Sydney: The United States does not have a moral obligation to help other countries financially. However, our sense of fairness and our moral compass ensures that we do. There are many good reasons to assist other countries. The best one of these is to provide humanitarian relief. There are many poor nations around the world who are unable to provide adequate help to their citizens when disaster strikes. It is also interesting to consider that ‘nation–building’ is now considered important in countries where the army has been waging war. Iraq and Afghanistan are two good examples.
Self interest is also involved when we help other countries financially. Such assistance can help provide stability to a nation’s government, ensuring that they are governed by political groups who are friendly to us. Funding may also be provided to these governments so they can fight against terrorist groups operating within their own borders. Yemen is a good example of this. Of course, when America’s economy is struggling and Americans are in need of assistance it is only right to reduce the level of foreign aid provided to other nations. As we have seen the financial assistance the government provides serves some very important purposes and therefore a balance needs to be maintained between the interests of U.S. citizens and those of foreign nations.
Michigan: Moral obligation? No country in the world has given more money or lost more lives in the battles for other countries’ moral issues. When the U.S. gets involved in other countries’ issues it usually backfires. World moral issues have cost the U.S. billions of dollars and thousands of lives and never get resolved. No one likes to see innocent people starve or die, but as history proves, money and manpower is not the answer. We have been so busy fighting other peoples’ fights that we have overlooked all the humanitarian work we could be doing here.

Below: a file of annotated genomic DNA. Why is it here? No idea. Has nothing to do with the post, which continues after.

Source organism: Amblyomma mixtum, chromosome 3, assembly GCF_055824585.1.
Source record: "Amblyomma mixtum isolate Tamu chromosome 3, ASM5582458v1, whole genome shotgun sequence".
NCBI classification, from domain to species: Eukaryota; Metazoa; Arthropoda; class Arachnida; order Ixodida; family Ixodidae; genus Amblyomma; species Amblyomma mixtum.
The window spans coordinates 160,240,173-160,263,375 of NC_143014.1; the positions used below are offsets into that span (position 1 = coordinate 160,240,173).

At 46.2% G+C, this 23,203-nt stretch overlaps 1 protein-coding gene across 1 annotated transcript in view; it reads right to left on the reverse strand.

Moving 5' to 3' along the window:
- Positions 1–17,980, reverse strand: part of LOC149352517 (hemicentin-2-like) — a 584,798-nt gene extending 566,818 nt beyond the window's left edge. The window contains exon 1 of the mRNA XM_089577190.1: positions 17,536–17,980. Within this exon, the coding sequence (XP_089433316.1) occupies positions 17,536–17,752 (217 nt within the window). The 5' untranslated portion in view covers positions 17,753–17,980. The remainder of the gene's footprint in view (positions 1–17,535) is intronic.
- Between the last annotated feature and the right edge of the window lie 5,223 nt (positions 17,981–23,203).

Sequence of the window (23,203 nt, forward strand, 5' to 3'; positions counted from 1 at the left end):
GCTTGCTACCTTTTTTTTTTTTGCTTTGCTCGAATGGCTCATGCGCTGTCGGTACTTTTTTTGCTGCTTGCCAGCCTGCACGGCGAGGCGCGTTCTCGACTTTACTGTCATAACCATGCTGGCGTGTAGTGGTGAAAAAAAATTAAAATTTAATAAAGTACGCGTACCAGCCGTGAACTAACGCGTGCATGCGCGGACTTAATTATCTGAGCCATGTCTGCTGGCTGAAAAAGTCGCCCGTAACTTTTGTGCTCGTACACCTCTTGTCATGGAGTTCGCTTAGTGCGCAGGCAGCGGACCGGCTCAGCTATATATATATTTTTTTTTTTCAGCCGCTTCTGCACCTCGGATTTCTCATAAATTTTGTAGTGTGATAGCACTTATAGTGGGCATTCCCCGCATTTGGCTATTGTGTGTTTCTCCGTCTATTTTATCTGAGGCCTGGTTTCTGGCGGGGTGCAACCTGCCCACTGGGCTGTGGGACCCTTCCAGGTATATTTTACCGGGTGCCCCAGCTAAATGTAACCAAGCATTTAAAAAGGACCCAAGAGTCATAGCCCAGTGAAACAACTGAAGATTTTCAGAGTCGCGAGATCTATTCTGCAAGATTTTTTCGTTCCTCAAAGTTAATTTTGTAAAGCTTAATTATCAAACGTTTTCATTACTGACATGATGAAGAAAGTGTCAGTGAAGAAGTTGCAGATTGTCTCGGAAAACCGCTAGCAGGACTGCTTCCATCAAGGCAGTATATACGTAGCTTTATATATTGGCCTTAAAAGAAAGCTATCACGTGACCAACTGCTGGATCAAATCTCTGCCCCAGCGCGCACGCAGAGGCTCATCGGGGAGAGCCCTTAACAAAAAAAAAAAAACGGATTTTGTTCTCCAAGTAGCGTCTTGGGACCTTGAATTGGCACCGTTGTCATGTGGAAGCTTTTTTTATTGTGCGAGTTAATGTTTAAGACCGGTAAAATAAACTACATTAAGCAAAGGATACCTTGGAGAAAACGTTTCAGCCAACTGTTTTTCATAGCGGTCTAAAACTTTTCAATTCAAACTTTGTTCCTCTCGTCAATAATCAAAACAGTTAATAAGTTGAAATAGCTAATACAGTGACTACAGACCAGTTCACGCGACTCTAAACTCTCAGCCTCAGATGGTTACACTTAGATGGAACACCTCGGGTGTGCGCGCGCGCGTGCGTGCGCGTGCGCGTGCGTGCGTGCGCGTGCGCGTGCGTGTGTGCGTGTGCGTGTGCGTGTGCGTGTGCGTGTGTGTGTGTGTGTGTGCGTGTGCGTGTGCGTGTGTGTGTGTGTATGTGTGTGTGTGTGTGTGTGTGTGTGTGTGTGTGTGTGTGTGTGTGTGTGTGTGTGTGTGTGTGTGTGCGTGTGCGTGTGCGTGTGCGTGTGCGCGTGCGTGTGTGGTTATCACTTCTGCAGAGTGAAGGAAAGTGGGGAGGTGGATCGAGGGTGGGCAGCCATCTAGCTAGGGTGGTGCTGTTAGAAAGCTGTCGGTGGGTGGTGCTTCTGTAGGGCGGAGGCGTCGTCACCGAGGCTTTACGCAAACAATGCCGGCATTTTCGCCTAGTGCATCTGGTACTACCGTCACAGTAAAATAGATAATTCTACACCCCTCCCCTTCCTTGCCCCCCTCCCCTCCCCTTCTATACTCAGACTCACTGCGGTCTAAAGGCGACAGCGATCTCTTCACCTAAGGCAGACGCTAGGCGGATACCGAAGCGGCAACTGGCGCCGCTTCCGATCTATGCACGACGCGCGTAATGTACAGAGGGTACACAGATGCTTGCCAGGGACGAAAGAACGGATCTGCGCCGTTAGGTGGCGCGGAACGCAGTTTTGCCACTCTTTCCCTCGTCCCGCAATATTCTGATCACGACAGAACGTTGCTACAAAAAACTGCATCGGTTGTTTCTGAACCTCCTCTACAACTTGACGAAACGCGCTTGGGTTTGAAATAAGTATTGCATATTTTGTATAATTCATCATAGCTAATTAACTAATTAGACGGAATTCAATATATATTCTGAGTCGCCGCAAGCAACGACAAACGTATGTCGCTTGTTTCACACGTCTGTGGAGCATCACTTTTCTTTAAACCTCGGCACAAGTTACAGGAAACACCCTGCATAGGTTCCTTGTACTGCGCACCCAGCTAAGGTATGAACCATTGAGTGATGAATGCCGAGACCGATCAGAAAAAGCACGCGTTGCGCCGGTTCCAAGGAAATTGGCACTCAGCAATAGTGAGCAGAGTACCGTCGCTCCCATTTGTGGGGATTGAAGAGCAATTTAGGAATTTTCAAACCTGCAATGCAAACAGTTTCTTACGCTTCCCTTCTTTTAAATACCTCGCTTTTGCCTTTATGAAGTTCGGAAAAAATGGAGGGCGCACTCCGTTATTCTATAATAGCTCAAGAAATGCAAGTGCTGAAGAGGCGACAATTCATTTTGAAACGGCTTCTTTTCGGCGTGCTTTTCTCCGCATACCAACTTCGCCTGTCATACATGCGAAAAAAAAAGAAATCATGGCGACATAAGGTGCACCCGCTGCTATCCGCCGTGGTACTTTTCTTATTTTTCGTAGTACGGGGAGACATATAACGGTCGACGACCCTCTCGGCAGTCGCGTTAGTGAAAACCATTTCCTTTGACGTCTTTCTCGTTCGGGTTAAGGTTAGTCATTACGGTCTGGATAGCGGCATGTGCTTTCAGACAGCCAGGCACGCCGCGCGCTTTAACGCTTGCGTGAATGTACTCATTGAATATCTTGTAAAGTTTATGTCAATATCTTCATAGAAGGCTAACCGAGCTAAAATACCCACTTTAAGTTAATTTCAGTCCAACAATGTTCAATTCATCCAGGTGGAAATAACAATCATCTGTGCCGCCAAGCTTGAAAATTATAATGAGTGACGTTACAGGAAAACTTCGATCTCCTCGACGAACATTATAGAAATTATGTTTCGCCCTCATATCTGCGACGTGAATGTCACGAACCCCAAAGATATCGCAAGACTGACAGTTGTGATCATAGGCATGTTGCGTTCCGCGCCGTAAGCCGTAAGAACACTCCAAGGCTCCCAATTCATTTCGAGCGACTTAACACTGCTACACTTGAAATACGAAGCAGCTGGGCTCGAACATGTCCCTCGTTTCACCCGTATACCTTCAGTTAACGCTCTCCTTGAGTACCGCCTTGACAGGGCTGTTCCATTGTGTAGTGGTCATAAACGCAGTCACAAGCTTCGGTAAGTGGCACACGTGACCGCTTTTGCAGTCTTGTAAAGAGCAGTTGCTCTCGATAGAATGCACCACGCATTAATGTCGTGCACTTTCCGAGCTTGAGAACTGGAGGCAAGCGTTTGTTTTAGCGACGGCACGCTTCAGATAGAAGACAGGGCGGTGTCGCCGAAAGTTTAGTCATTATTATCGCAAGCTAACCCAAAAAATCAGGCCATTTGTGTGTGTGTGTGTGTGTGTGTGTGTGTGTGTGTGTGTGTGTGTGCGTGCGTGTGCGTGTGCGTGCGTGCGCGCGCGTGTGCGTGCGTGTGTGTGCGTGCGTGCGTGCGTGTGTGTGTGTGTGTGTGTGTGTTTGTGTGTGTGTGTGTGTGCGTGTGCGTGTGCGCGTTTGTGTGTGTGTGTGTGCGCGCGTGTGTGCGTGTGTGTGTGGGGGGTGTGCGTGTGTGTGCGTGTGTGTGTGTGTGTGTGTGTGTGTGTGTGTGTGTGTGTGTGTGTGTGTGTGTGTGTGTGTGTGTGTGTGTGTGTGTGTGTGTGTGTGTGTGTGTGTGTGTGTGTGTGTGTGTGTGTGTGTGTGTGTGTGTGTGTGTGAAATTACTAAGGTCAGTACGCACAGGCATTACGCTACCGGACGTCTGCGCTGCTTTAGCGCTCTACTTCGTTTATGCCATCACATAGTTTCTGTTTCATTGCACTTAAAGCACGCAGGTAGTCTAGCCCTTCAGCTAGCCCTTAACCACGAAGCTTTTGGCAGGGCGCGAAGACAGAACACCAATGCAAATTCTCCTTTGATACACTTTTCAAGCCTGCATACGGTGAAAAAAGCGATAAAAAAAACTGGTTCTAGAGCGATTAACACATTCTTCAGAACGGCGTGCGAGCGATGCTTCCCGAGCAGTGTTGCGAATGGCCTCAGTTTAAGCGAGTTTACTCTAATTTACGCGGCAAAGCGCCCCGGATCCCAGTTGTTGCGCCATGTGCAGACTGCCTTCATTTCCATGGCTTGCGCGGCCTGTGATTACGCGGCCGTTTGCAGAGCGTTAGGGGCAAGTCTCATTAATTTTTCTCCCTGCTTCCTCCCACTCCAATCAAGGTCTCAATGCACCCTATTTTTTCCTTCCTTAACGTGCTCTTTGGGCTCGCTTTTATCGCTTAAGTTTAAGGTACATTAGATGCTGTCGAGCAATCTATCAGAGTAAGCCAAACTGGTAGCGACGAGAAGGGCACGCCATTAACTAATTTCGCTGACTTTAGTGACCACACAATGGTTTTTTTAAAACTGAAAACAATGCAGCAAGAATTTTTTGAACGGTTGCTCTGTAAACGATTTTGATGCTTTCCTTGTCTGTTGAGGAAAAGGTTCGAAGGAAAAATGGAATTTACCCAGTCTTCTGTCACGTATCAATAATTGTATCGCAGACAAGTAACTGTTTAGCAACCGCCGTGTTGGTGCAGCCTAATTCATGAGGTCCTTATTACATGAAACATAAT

RMC3: No. Why should the American taxpayers be on the hook for the irresponsibility of foreign nations? I don’t mind providing emergency loans to countries when they have a natural disaster or widespread devastation of some sort, but I don’t think we should just be giving money away. Honestly, we give something like $50 billion a year in foreign aid that is largely wasted. It’s not our job to take care of the rest of the world or to try to grow corn in Africa or to try to buy friends throughout the world. Our politicians, our government, has a moral obligation to be good stewards of the American taxpayers’ tax dollars and to spend those hard-earned tax dollars wisely and in the best interests of the American people.
Cartwright: We have no moral obligation to give money to any other country. We have enough people in America to take care of. When we’ve eliminated homelessness and hunger in America, then we can consider helping others throughout the world. I feel bad for the people living in poverty in Latin America, Africa, and Asia, but I feel worse that we have children and elderly here in America going to bed hungry at night. I want my tax dollars going to help my fellow Americans, and I would argue that we have a moral obligation to help our fellow citizens before we go helping citizens of other countries. Besides, with the financial situation our country is in, we don’t have any discretionary money to give to other countries.